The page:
Pär Olofsson: Abodement

Pär Olofsson’s dark surrealist vision is instantly recognizable as he has created some of the most epic metal album covers. He has done art for such bands as Immolation, Spawn of Possession, The Faceless, Exodus, Pathology and Job for a Cowboy.  It is with great pleasure that MBA presents one of the Modern Masters of metal cover art….Pär Olofsson

How did you get your first paying art job?
The first metal related piece I got paid for was the viking Deeds of Flesh used in the booklet for Crown of Souls. I had sent e-mails to 7 or 8 labels asking for work and the only reply I got was from Unique Leader records. Deeds of flesh then used the viking on the cover of a live dvd, so I got very good exposure for a first job. Continued working on a couple of Unique Leader releases and even if the first couple of years were slow I had gotten a pretty good start.

Have you always worked in your current style and if not how did you work before?
The style I’m currently known for is something that has evolved through the years and is still growing, changing. It´s like an evolution that never ends and you can never predict  what it will be like in 10 years from now. When painting in oils however my style is more realistic in color and form, very traditional and unexciting. And to keep me alert and avoiding getting to comfortable with working on a computer I’ve also picked up drawing with ink.

Who are your artistic influences?
If you had asked me 15 years ago I would say Simon Bisley, H.R Giger and horror movies but then the internet came and the list of influences is now infinite and still growing. It can be frustrating at times to get so much input, it´s hard to know what to do with all the influences. If a brain could vomit I´m sure mine would do from time to time.

Tell us about your studio space?
I actually have two work spaces. One at home in the “library” that is more for traditional painting, mostly oil. I also share a large office space with a few mates. Some are graphic designers and a couple are programmers so it’s a pretty mixed lot but that is also very stimulating. I have my computer, wacom tablet, light table, scanner and art supplies. The wall is covered with drawings and prints of my work. Coffee and ink stains gives it all a nice patina.

How do you create your work? Take us through the process from concept to final.
First off, I talk with the band, often they have a concept or a specific idea they want to do. So I make a really rough sketch based on our conversation and send it to them.  Sometimes it takes a couple of these rough sketches before it feels good enough to continue. I make a more complex sketch, often with pen on paper, scan it and set the color scheme. After that it’s mostly detailing and small adjustments. I send work in progress images to the band throughout the entire process.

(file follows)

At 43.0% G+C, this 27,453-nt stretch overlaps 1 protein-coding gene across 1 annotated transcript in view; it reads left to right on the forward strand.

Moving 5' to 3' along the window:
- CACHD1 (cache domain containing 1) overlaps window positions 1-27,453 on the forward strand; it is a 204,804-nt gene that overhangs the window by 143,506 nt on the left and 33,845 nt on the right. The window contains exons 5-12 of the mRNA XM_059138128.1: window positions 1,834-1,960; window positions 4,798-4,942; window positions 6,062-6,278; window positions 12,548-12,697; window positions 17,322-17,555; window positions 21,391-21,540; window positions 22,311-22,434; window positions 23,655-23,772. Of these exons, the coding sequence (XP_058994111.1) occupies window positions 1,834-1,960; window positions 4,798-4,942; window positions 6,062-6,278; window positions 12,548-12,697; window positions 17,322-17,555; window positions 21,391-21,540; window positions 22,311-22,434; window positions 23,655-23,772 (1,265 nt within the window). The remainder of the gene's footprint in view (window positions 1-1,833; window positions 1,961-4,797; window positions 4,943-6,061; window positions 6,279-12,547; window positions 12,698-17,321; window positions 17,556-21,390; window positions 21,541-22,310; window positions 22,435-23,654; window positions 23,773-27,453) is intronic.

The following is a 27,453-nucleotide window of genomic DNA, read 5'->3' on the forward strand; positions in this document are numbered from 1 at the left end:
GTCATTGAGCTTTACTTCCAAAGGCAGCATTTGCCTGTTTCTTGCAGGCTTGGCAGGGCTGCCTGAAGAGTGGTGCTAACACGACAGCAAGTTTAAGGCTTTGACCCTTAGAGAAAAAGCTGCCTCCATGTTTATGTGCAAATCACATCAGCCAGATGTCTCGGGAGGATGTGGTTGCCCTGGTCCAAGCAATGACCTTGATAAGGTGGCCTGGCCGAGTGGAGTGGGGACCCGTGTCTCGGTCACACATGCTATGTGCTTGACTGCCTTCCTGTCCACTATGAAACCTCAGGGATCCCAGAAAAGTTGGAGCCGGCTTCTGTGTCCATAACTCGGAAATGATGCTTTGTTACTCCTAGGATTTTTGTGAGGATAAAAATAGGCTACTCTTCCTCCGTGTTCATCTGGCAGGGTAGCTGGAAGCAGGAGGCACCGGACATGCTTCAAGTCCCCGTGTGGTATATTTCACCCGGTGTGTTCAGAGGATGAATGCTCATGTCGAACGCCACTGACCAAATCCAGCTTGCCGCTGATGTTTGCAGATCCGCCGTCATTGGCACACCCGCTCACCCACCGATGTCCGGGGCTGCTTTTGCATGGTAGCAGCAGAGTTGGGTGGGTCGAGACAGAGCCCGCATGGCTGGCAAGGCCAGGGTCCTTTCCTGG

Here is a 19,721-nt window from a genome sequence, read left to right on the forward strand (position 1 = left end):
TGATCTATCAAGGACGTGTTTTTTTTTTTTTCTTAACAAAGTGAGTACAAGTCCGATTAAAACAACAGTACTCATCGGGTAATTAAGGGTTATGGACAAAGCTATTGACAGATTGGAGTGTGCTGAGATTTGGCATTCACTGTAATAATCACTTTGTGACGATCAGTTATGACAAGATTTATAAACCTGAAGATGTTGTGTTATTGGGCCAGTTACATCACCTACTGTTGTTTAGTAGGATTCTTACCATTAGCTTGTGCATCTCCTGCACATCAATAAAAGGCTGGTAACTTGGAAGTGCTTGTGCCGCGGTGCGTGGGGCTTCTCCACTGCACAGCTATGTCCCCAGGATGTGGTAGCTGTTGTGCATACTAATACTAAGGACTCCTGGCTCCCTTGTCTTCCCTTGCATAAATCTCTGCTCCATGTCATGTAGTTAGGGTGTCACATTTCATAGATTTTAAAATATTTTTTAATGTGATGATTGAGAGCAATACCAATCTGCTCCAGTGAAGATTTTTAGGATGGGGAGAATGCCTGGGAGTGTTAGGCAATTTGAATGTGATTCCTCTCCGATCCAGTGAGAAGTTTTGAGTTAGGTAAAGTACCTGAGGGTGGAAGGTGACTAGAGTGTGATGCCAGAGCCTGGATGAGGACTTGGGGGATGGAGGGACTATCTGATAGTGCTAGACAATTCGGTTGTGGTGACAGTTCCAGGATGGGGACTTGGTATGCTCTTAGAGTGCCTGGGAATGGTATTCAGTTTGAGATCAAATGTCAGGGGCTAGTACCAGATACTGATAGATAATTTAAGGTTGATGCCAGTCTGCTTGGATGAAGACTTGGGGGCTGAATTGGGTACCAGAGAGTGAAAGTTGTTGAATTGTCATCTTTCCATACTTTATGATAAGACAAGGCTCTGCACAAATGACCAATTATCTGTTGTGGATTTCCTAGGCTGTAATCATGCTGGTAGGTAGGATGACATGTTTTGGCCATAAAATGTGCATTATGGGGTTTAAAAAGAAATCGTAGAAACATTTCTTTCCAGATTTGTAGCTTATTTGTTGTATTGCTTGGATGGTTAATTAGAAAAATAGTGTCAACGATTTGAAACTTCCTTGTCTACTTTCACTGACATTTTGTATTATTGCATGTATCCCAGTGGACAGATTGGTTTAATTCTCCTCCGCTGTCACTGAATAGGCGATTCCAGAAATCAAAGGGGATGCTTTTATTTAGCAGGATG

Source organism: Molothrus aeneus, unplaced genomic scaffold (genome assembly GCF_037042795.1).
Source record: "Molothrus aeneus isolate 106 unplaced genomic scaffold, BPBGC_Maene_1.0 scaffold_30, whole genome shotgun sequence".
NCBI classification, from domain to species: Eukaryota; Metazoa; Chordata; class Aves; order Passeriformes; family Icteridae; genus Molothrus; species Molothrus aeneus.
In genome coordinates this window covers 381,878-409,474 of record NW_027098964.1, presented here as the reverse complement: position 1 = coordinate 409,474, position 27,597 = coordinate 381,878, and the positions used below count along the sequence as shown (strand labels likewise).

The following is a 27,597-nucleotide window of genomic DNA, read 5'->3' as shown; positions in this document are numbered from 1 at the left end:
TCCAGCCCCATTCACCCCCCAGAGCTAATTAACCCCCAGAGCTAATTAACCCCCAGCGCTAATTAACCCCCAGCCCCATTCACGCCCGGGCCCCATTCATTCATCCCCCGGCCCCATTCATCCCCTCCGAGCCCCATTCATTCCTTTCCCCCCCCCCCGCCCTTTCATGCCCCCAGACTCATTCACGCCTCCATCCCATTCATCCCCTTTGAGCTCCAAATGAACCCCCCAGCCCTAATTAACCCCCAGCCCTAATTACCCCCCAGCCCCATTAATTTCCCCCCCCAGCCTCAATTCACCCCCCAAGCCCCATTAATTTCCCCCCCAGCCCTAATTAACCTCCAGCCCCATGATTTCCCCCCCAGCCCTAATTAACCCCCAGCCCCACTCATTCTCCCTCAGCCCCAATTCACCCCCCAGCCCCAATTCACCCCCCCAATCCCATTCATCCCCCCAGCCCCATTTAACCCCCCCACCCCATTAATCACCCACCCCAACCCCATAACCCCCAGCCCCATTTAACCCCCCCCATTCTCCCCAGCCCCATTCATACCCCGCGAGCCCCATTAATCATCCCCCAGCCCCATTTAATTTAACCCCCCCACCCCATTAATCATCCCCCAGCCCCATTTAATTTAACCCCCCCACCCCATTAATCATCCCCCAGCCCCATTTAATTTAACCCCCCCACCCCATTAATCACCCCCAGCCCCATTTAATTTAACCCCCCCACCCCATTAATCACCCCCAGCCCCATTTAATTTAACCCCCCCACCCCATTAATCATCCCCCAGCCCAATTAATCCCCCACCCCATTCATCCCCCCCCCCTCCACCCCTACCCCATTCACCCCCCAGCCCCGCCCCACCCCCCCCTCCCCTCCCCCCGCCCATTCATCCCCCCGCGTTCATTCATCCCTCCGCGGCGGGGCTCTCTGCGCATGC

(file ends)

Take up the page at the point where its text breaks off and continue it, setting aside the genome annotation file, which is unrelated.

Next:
What materials do you use? How much if any is done on the computer?
I´m moving towards an analog way of working. A year ago I´d do most covers 100% digital but now I spend more and more time working with pen and paper. Maybe next year I´ll do a lot of the actual painting with paint and brushes.

Do you use reference materials or does all of it come from your head?
Most of it comes from my head but I use reference images sometimes. Typical things that are hard to draw are hands.

Do the bands give you any direction?
Some do more than others. A good project gives me a lot or total artistic freedom with one person from the band nodding and saying -yes, this is all good! A difficult project has all members making comments that sometimes even contradict each other. Someone has a clear image in their head what the piece should look like and that will never happen. But luckily most often it’s the first case scenario.

Do you listen the band’s music when you work on their project?
Yeah it happens but I let my mood decide what to listen to first hand.

Do you have an advice for artist’s who wish to do artwork for bands?
Hard work and patience has been working out pretty good for me.

What are you currently working on?
I was about to get started on a matte painting for a Candlemass video but just got the word that the label had scrapped the project. Really bad news. Also I’m working on some personal projects and looking into selling some prints.

Have you ever turned down a project?
Sure, when a concept has been too far away from my comfort zone or presented no challenge at all I have kindly turned down projects. Also I’m no longer the biggest fan of painting gore.

Do you have any dream projects?
Nothing specific, would like to work on a large scale project, something that would last a longer period of time so I could really explore.

What are your favorite bands of all time and what bands are you listening to right now?
That question should be asked on ones death bed, then I would know who my all time favorites would be. But today I’m listening to Meshuggah’s latest album, I’m also going through some old Absu albums.

Who would you like to see featured on MBA?
The only person that comes to mind right now, that I really would like to know or know more of is Geof Darrow. He’s not really a metal band artist but his work (especially Hard Boiled) is gorgeous.

About Vertebrae33

Through hard work and dedication, Vertebrae33 has established himself as one of the most prolific and exciting illustrators on the scene today.  He has received much acclaim as of late for his innovative designs, attention to detail, and wholly unique, raw style.